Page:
Manitoba has formed a task force to ensure that the delays plaguing the $2.2-billion upgrade projects at the North End Water Pollution Control Centre — Winnipeg’s oldest and largest sewage facility — will not impact the 2030 provincial deadline.
The three-phase upgrades were planned in 2003 and expected to be completed early in the 2010s; however, funding gaps and several missed deadlines along the way have pushed the potential completion of the project into the 2030s.
Provincial Environment and Climate Minister Kevin Klein will serve as the task force’s chairperson, while Winnipeg city councillor Brian Mayes, who chairs the city’s standing policy committee on water, waste and environment, will serve as its vice-chair.
“I used to get up at council meetings and express my frustration that all three levels of government wanted to get the North End sewage treatment project moving, but we somehow couldn’t seem to make it happen,” Mayes announced in a statement. “This task force is really focused on getting us all on the same page to keep these major wastewater projects moving forward.”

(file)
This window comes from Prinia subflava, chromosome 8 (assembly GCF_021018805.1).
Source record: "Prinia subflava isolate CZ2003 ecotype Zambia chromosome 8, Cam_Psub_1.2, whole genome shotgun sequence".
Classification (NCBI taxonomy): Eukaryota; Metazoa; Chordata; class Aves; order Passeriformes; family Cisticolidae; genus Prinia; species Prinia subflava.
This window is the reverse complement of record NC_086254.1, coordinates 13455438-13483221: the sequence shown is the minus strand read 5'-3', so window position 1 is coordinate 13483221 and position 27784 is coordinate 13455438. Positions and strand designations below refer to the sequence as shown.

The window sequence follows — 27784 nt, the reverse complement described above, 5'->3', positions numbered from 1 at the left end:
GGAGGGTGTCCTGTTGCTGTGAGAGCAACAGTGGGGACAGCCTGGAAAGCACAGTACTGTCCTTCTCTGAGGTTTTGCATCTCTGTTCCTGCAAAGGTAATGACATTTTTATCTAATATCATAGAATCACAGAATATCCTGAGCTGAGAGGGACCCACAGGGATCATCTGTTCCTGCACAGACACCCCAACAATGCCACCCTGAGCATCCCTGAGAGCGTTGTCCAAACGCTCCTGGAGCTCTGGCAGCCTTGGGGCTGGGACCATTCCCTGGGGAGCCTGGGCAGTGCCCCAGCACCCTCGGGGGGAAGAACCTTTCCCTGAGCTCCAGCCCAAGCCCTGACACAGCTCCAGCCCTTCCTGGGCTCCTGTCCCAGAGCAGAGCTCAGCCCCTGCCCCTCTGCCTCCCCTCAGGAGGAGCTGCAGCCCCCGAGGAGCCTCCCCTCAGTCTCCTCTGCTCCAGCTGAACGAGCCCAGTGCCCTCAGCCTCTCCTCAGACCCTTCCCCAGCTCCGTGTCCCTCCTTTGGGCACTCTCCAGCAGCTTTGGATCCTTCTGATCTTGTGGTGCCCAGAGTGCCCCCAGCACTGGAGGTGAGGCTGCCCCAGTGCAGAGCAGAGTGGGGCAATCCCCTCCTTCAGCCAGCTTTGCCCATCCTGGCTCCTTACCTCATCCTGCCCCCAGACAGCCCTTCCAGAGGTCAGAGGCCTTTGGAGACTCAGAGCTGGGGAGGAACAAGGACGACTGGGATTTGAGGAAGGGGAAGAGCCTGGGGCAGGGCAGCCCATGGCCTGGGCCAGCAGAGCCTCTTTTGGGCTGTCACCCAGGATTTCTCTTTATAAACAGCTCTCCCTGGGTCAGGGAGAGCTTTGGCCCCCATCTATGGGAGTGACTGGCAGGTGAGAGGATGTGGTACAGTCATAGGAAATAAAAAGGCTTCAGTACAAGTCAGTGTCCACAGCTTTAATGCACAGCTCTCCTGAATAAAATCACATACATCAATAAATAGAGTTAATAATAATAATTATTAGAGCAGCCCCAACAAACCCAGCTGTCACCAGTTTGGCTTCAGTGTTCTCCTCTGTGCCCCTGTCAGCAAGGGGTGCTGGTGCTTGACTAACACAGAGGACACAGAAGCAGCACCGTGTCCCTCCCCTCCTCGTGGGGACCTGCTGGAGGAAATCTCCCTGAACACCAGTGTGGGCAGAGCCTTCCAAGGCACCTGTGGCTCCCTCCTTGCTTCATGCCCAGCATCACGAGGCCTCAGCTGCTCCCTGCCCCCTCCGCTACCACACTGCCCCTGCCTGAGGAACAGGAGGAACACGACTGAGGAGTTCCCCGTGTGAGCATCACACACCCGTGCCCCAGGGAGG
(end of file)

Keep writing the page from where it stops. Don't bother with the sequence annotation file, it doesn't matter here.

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The upgrades involve building a new power plant and upgrades to the headworks, followed by the construction of a facility to process biosolids, and the creation of a facility to remove phosphorus and nitrogen from treated wastewater before effluent from the plant is discharged into the Red River.
Construction at the City of Winnipeg’s South End Water Pollution Control Centre is nearing completion, the minister noted, adding the plant is already in compliance with phosphorus and nitrogen limits.